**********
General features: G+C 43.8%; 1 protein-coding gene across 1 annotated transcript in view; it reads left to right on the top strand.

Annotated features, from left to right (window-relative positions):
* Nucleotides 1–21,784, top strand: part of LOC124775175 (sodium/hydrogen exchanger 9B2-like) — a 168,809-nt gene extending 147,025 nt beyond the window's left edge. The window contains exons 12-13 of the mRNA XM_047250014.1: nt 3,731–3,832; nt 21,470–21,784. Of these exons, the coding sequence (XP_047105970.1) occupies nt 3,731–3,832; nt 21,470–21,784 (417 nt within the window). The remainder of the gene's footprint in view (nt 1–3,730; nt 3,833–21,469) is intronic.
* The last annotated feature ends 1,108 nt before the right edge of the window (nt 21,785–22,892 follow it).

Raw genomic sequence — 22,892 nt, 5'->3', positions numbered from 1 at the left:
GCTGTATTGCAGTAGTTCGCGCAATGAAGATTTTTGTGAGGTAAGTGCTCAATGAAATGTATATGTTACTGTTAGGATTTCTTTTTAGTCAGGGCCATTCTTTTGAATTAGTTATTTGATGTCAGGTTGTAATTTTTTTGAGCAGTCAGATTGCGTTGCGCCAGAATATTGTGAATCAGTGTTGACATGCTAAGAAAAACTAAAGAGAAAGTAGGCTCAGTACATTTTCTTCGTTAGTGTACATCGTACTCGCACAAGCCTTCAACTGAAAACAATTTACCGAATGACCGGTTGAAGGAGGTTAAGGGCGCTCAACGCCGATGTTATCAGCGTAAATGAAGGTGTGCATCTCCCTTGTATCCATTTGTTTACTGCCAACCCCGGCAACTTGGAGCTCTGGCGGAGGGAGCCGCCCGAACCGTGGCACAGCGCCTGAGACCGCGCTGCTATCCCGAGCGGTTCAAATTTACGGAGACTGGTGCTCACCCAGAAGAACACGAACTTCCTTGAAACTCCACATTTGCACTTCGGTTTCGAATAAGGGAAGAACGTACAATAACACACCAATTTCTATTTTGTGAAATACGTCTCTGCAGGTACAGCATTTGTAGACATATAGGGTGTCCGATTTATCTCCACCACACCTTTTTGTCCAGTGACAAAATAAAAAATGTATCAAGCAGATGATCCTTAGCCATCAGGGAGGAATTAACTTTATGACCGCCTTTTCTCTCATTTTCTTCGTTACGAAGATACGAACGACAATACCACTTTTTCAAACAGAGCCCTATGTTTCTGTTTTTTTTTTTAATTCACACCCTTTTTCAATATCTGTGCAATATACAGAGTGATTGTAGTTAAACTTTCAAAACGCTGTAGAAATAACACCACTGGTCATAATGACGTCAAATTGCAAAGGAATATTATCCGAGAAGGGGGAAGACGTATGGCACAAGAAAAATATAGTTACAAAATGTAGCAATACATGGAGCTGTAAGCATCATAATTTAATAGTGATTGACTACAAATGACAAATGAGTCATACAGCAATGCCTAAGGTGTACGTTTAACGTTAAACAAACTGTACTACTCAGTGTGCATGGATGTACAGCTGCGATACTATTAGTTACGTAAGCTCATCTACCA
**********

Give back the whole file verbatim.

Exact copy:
General features: G+C 43.8%; 1 protein-coding gene across 1 annotated transcript in view; it reads left to right on the top strand.

Annotated features, from left to right (window-relative positions):
* Nucleotides 1–21,784, top strand: part of LOC124775175 (sodium/hydrogen exchanger 9B2-like) — a 168,809-nt gene extending 147,025 nt beyond the window's left edge. The window contains exons 12-13 of the mRNA XM_047250014.1: nt 3,731–3,832; nt 21,470–21,784. Of these exons, the coding sequence (XP_047105970.1) occupies nt 3,731–3,832; nt 21,470–21,784 (417 nt within the window). The remainder of the gene's footprint in view (nt 1–3,730; nt 3,833–21,469) is intronic.
* The last annotated feature ends 1,108 nt before the right edge of the window (nt 21,785–22,892 follow it).

Raw genomic sequence — 22,892 nt, 5'->3', positions numbered from 1 at the left:
GCTGTATTGCAGTAGTTCGCGCAATGAAGATTTTTGTGAGGTAAGTGCTCAATGAAATGTATATGTTACTGTTAGGATTTCTTTTTAGTCAGGGCCATTCTTTTGAATTAGTTATTTGATGTCAGGTTGTAATTTTTTTGAGCAGTCAGATTGCGTTGCGCCAGAATATTGTGAATCAGTGTTGACATGCTAAGAAAAACTAAAGAGAAAGTAGGCTCAGTACATTTTCTTCGTTAGTGTACATCGTACTCGCACAAGCCTTCAACTGAAAACAATTTACCGAATGACCGGTTGAAGGAGGTTAAGGGCGCTCAACGCCGATGTTATCAGCGTAAATGAAGGTGTGCATCTCCCTTGTATCCATTTGTTTACTGCCAACCCCGGCAACTTGGAGCTCTGGCGGAGGGAGCCGCCCGAACCGTGGCACAGCGCCTGAGACCGCGCTGCTATCCCGAGCGGTTCAAATTTACGGAGACTGGTGCTCACCCAGAAGAACACGAACTTCCTTGAAACTCCACATTTGCACTTCGGTTTCGAATAAGGGAAGAACGTACAATAACACACCAATTTCTATTTTGTGAAATACGTCTCTGCAGGTACAGCATTTGTAGACATATAGGGTGTCCGATTTATCTCCACCACACCTTTTTGTCCAGTGACAAAATAAAAAATGTATCAAGCAGATGATCCTTAGCCATCAGGGAGGAATTAACTTTATGACCGCCTTTTCTCTCATTTTCTTCGTTACGAAGATACGAACGACAATACCACTTTTTCAAACAGAGCCCTATGTTTCTGTTTTTTTTTTTAATTCACACCCTTTTTCAATATCTGTGCAATATACAGAGTGATTGTAGTTAAACTTTCAAAACGCTGTAGAAATAACACCACTGGTCATAATGACGTCAAATTGCAAAGGAATATTATCCGAGAAGGGGGAAGACGTATGGCACAAGAAAAATATAGTTACAAAATGTAGCAATACATGGAGCTGTAAGCATCATAATTTAATAGTGATTGACTACAAATGACAAATGAGTCATACAGCAATGCCTAAGGTGTACGTTTAACGTTAAACAAACTGTACTACTCAGTGTGCATGGATGTACAGCTGCGATACTATTAGTTACGTAAGCTCATCTACCA